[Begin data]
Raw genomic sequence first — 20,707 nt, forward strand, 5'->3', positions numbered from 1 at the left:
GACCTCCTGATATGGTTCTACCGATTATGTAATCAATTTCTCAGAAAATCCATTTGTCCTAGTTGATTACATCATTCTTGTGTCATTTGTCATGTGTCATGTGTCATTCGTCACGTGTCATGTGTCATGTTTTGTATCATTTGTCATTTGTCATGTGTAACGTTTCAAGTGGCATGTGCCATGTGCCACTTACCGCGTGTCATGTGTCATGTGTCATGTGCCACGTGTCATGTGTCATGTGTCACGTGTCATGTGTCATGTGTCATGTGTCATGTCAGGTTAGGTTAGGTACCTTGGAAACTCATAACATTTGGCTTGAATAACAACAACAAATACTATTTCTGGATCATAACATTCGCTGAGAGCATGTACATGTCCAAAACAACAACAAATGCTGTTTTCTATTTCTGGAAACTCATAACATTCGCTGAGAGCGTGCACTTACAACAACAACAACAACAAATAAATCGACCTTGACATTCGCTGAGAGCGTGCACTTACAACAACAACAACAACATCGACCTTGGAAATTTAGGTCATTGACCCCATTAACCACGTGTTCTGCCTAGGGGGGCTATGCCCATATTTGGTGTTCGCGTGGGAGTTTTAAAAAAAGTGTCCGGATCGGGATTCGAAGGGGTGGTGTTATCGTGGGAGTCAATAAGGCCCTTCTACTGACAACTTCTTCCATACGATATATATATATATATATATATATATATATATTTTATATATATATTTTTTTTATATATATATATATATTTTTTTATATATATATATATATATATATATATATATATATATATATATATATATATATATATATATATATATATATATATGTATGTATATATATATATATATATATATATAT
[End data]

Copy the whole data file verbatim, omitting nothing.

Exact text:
Raw genomic sequence first — 20,707 nt, forward strand, 5'->3', positions numbered from 1 at the left:
GACCTCCTGATATGGTTCTACCGATTATGTAATCAATTTCTCAGAAAATCCATTTGTCCTAGTTGATTACATCATTCTTGTGTCATTTGTCATGTGTCATGTGTCATTCGTCACGTGTCATGTGTCATGTTTTGTATCATTTGTCATTTGTCATGTGTAACGTTTCAAGTGGCATGTGCCATGTGCCACTTACCGCGTGTCATGTGTCATGTGTCATGTGCCACGTGTCATGTGTCATGTGTCACGTGTCATGTGTCATGTGTCATGTGTCATGTCAGGTTAGGTTAGGTACCTTGGAAACTCATAACATTTGGCTTGAATAACAACAACAAATACTATTTCTGGATCATAACATTCGCTGAGAGCATGTACATGTCCAAAACAACAACAAATGCTGTTTTCTATTTCTGGAAACTCATAACATTCGCTGAGAGCGTGCACTTACAACAACAACAACAACAAATAAATCGACCTTGACATTCGCTGAGAGCGTGCACTTACAACAACAACAACAACATCGACCTTGGAAATTTAGGTCATTGACCCCATTAACCACGTGTTCTGCCTAGGGGGGCTATGCCCATATTTGGTGTTCGCGTGGGAGTTTTAAAAAAAGTGTCCGGATCGGGATTCGAAGGGGTGGTGTTATCGTGGGAGTCAATAAGGCCCTTCTACTGACAACTTCTTCCATACGATATATATATATATATATATATATATATATATTTTATATATATATTTTTTTTATATATATATATATATTTTTTTATATATATATATATATATATATATATATATATATATATATATATATATATATATATATATATATATATATATATGTATGTATATATATATATATATATATATATAT